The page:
Charlotte Williamson looks at the value of out-of-system knowledge
Lay means not trained or qualified in whatever profession is being considered – the law, medicine,
the church. 1 Professionals learn valuable skills during training but they also lose some of lay society’s everyday ethical values and behavioural norms, substituting professional ones.2 Health professionals’ perspectives, the stances from which they look at and interpret things, may come to deviate so far from lay people’s perspectives that ‘hospital scandals’ result.3
In a multicultural society, lay people hold in common basic views of what is fitting or unfitting in patient care.4 Tensions between professional and lay values and norms can impact negatively on patients’ lives. We increasingly understand that lay perspectives are necessary for ensuring that professionals’ treatment and care accord with lay society’s values.
Exactly what those lay perspectives are has never been clarified but they are to do with the basic value of humaneness, in other words ‘as befitting a human’.1 In every day parlance, it means causing no avoidable harm or distress to any sentient being. Patient care is inhumane if it causes avoidable harm or distress to patients or is harsh or restrictive without therapeutic justification. By virtue of being lay, people are able to identify practices and policies they feel are oppressive or unkind when they read or hear about them or experience them as patients but they do not always use that ability. They may be diffident or feel deference towards professionals (or managers) or adopt their values and align themselves emotionally with them or accept constraints on what lay people should do.5,6 Difficulties and confusions abound. Nevertheless, lay people can legitimately draw on whatever sources of knowledge they can find to inform their judgements and to give them the evidence and arguments they need to identify and oppose inhumane care. Here I put these sources of knowledge into three categories, starting with what all lay people know already, then moving on to the additional or specialised knowledge they need to identify inhumane care more widely. The sources overlap and reinforce each other; using them can give lay people confidence and authority.
Lay people can often see things that seem invisible to professionals and managers.7 ‘Wilful blindness’ is a common way of not seeing other people’s pain.8 Examples from hospitals include windowless labour rooms in which women may spend many hours; frosted glass windows in a mother and baby unit in a psychiatric hospital, preventing mothers from soothing themselves and their babies by showing them the view outside; extractor fans from nearby buildings droning non-stop into orthopaedic wards where patients are in pain (personal observations); the smell of urine and faeces from piles of dirty linen and clothes; call bells inaccessible or switched off and nurses abrupt with patients or absent altogether in geriatric wards.9 To identify instances of obvious inhumane care like these, lay people only need a capacity to feel disturbed by deviations from ordinary norms and everyday standards and the courage to say so.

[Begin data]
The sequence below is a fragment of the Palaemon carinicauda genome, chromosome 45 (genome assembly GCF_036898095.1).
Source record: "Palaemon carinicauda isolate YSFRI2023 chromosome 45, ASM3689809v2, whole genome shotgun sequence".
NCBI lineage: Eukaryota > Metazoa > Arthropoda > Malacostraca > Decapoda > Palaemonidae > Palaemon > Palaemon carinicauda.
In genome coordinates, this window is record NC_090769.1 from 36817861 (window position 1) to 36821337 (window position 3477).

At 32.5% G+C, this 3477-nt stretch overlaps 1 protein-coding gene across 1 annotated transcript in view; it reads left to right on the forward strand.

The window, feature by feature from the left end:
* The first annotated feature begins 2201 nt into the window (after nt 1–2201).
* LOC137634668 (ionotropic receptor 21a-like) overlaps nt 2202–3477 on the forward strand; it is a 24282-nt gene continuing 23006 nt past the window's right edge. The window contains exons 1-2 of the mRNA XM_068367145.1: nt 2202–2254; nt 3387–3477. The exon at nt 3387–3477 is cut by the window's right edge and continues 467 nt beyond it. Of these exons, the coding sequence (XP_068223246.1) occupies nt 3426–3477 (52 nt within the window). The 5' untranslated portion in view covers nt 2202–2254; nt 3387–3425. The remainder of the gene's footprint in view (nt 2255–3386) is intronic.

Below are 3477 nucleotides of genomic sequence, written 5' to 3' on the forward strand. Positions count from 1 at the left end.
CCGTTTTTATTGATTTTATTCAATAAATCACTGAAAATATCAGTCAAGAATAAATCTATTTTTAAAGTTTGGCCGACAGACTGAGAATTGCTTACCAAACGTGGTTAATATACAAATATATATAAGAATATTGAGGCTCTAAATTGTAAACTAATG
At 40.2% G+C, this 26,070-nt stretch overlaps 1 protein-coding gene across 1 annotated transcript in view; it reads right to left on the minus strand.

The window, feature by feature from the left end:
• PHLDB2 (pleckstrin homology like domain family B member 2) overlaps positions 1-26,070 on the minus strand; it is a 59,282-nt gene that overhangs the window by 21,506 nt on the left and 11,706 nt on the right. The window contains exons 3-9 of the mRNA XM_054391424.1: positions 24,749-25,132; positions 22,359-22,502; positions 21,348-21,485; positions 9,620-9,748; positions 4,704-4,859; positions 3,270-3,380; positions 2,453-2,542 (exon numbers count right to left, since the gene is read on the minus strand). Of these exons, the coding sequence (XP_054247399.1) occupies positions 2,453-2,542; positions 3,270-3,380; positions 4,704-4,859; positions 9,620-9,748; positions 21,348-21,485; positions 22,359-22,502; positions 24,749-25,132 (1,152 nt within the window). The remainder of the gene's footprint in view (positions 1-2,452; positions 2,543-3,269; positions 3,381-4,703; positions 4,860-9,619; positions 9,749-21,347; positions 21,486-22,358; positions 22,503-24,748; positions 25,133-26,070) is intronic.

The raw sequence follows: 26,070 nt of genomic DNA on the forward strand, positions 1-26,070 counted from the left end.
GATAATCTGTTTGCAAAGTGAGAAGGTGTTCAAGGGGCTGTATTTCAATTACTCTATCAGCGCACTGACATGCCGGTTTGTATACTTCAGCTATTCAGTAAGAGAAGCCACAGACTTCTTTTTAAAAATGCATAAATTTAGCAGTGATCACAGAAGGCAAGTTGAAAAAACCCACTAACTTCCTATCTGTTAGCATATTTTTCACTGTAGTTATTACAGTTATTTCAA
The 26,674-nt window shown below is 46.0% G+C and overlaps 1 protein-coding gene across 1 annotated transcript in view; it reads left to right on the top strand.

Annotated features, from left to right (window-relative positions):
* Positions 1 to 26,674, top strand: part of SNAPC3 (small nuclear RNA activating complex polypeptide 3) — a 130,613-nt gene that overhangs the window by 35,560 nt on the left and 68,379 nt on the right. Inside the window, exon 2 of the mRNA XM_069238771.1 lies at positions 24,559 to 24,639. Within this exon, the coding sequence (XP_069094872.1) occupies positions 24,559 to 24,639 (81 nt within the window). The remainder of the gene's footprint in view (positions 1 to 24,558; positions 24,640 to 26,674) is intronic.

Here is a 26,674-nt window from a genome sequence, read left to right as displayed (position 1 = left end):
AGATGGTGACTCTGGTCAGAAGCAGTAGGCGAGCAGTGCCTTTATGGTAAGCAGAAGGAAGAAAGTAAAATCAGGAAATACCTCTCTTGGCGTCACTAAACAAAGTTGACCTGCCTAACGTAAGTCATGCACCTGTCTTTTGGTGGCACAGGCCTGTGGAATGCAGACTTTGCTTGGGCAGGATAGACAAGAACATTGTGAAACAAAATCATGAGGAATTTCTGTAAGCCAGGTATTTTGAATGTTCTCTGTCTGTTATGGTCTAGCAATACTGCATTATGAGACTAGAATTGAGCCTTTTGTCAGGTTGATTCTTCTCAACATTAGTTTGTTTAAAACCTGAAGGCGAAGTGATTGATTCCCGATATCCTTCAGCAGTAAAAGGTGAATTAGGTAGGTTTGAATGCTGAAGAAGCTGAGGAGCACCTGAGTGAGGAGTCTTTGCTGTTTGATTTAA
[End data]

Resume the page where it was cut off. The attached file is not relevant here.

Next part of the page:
Lay people sometimes see or hear something that surprises or disquiets them but do not know whether valid reasons of safety or therapy justify it: maternity care is associated with unjustified practices, as AIMS members know. Taking flowers to patients in hospital has long been a custom in the UK, but many hospitals now ban them even in general and elderly care wards. That denies patients pleasure, deprives them of symbols of love and support from relatives and friends and removes from nurses a reminder that, in the outside world, patients are valued people. Flowers are banned because nurses believe that the water in flower vases contains harmful infectious bacteria: there is no microbiological evidence for this belief.10 Similarly, staff tend to undervalue the support friends and relatives give to patients by visiting.
Specialised lay knowledge starts from unease over clinical policies and practices that may be distressing or harming patients, examples include certain drugs’ side effects, episiotomies and approaches to the third stage of labour. Setting lay values and norms against complex clinical matters apparently justified for clinical reasons requires thorough investigation. Drawing on and evaluating evidence from clinical research, as well as from accounts and surveys of patients’ clinical experiences and professionals’ discussions of controversial issues, is often necessary before making a judgement. Patient groups, real or virtual, are the repository for this specialised lay knowledge and knowledge from one patient group can sometimes be transferred to other categories of patients. With experience, lay people can build up expertise and an ability to judge the humaneness or inhumaneness of specific clinical policies and practices over a wide range of patient care.11